I’ve been reading through Dallas Willard’s The Divine Conspiracy. It’s a must read for people interested in the vital message of Christ and the Kingdom. The following quote leaped out at me:
“Now we need to understand that what simply occupies our mind very largely governs what we do. It sets the emotional tone out of which our actions flow, and it projects the possible courses of action available to us. Also the mind, though of little power on its own, is the place of our widest and most basic freedom. This is true in both a direct and indirect sense. Of all the things we do, we have more freedom with what we think of, where we will place our mind, than anything else. And the freedom of thinking is a direct freedom wherever it is present. We need not do something else in order to exercise it. We simply turn our mind to whatever it is we choose to think of. The deepest revelation of our character is what we choose to dwell on in thought. What constantly occupies our mind – as well as what we can or cannot even think of.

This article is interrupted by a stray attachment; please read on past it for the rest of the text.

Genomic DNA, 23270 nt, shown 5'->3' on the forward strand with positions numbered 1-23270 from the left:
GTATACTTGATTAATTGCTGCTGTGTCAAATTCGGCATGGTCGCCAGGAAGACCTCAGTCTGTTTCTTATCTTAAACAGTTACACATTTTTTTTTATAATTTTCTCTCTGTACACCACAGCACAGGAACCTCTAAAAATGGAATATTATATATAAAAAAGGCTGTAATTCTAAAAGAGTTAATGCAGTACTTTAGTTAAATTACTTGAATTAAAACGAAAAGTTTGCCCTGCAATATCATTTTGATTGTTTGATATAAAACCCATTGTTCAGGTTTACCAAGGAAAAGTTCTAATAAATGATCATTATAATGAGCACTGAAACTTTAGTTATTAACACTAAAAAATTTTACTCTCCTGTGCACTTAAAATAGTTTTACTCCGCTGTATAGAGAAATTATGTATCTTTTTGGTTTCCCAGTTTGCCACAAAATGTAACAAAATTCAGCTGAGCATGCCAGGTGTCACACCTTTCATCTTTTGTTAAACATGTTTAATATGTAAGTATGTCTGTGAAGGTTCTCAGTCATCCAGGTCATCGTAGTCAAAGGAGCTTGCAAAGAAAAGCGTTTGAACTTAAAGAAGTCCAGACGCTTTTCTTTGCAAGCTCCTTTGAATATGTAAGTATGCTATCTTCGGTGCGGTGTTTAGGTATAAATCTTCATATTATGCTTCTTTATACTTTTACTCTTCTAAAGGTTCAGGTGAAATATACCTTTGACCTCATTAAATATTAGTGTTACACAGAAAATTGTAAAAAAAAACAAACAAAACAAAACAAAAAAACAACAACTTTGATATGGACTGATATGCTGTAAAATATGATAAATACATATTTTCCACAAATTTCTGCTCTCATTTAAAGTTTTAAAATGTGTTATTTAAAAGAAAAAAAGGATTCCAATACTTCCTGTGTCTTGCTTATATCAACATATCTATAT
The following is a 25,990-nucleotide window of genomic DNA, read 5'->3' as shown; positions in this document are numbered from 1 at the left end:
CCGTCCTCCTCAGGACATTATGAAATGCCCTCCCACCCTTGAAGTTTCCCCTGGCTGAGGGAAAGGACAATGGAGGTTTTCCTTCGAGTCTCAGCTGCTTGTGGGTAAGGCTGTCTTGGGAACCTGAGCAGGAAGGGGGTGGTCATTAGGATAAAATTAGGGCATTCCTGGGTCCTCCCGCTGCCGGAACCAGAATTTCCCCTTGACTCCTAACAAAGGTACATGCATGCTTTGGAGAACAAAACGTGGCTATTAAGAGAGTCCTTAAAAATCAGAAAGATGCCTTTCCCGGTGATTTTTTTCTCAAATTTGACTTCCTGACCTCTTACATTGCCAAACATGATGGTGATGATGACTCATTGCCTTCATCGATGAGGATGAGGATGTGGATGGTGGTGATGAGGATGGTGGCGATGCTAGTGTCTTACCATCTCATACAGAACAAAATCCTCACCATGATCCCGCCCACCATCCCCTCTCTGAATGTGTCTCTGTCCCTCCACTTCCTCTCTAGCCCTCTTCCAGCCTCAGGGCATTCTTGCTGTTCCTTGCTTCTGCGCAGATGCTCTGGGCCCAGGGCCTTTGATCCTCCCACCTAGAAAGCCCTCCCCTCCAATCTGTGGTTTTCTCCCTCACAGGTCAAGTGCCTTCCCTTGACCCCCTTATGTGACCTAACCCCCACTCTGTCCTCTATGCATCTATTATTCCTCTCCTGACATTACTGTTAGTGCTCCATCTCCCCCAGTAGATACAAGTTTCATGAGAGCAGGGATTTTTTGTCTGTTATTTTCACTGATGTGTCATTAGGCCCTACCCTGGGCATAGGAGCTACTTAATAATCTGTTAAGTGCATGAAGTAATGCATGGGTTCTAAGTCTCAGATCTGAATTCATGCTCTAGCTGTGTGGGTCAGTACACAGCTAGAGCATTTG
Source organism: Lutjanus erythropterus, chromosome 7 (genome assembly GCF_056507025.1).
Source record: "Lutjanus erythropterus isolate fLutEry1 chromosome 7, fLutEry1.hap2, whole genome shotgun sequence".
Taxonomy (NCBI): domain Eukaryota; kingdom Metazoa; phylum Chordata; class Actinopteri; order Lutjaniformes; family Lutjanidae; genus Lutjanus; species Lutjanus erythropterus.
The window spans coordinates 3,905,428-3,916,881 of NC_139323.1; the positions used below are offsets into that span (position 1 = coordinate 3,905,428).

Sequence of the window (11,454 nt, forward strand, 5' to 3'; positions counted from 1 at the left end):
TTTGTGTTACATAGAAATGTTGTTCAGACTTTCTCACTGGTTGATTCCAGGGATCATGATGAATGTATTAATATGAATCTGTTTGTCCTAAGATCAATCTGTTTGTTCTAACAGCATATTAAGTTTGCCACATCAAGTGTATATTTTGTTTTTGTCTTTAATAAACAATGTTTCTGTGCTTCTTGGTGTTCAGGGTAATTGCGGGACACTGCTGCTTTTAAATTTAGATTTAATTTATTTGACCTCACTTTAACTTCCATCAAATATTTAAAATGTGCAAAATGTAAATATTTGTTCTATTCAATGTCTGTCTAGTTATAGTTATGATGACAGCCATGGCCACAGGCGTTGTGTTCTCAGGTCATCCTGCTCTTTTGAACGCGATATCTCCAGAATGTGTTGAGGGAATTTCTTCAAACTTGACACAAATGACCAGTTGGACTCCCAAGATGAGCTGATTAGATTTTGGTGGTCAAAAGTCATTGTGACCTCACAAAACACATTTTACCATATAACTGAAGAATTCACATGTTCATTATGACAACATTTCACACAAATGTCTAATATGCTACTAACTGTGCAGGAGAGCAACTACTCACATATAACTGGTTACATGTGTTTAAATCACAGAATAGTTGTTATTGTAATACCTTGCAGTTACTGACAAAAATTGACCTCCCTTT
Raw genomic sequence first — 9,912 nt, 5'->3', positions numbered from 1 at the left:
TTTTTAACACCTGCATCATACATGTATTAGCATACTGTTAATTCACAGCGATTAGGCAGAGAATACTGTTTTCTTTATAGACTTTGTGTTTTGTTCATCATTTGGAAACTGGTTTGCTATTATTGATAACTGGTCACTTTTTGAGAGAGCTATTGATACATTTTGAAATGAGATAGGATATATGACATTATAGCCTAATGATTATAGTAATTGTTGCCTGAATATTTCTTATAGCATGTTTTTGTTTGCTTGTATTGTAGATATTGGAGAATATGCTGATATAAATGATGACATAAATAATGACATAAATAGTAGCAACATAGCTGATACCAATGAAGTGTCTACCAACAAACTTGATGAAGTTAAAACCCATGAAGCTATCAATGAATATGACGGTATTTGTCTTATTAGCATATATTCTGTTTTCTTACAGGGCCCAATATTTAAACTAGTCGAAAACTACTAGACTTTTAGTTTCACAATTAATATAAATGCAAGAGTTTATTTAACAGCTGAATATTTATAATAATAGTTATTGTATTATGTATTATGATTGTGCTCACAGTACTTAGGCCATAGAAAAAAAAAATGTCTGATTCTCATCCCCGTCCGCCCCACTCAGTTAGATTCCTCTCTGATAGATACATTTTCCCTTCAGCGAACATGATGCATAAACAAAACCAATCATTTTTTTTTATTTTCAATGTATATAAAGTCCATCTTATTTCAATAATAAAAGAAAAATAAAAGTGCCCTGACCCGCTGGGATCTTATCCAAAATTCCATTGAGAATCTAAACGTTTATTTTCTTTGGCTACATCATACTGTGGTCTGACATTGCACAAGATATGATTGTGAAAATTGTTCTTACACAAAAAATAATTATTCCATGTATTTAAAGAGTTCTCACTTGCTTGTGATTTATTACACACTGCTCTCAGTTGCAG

But the mind is also at the root of our indirect freedoms – of things we can do if we do something else…. [A] part of the call of God to us has always been to think. Indeed the call of Jesus to ‘repent’ is nothing but a call to think about how we have been thinking. And when we come to the task of developing disciples into the fullness of Christ, we must be very clear that one main part, and by far the most fundamental, is to form the insights and habits of the student’s mind so that it stays directed toward God. When this is adequately done, a full heart of love will go toward God, and joy and obedience will flood the life.”
The Divine Conspiracy. Dallas Willard. HarperCollins: New York, 1998. 324-25.